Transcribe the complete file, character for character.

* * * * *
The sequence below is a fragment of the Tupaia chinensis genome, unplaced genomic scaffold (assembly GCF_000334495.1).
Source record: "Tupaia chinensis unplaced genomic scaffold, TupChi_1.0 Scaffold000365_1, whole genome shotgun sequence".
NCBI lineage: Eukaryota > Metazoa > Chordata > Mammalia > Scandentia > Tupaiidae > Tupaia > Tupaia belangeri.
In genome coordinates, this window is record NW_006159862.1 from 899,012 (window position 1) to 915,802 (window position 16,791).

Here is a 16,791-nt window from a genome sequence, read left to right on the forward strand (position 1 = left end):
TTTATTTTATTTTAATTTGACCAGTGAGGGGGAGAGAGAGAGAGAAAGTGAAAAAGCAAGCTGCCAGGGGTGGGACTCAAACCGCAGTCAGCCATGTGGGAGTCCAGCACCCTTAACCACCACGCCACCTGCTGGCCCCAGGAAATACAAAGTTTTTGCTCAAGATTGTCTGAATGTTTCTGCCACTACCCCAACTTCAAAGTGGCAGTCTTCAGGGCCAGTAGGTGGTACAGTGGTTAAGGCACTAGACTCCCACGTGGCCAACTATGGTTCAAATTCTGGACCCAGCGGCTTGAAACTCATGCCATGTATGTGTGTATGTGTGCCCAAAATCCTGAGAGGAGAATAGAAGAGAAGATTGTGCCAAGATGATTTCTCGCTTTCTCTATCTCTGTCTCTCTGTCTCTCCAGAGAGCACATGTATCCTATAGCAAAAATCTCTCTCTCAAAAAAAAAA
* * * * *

The sequence below is a fragment of the Tupaia chinensis genome, unplaced genomic scaffold (assembly GCF_000334495.1).
Source record: "Tupaia chinensis unplaced genomic scaffold, TupChi_1.0 Scaffold000365_1, whole genome shotgun sequence".
NCBI lineage: Eukaryota > Metazoa > Chordata > Mammalia > Scandentia > Tupaiidae > Tupaia > Tupaia belangeri.
In genome coordinates, this window is record NW_006159862.1 from 899,012 (window position 1) to 915,802 (window position 16,791).

Here is a 16,791-nt window from a genome sequence, read left to right on the forward strand (position 1 = left end):
TTTATTTTATTTTAATTTGACCAGTGAGGGGGAGAGAGAGAGAGAAAGTGAAAAAGCAAGCTGCCAGGGGTGGGACTCAAACCGCAGTCAGCCATGTGGGAGTCCAGCACCCTTAACCACCACGCCACCTGCTGGCCCCAGGAAATACAAAGTTTTTGCTCAAGATTGTCTGAATGTTTCTGCCACTACCCCAACTTCAAAGTGGCAGTCTTCAGGGCCAGTAGGTGGTACAGTGGTTAAGGCACTAGACTCCCACGTGGCCAACTATGGTTCAAATTCTGGACCCAGCGGCTTGAAACTCATGCCATGTATGTGTGTATGTGTGCCCAAAATCCTGAGAGGAGAATAGAAGAGAAGATTGTGCCAAGATGATTTCTCGCTTTCTCTATCTCTGTCTCTCTGTCTCTCCAGAGAGCACATGTATCCTATAGCAAAAATCTCTCTCTCAAAAAAAAAA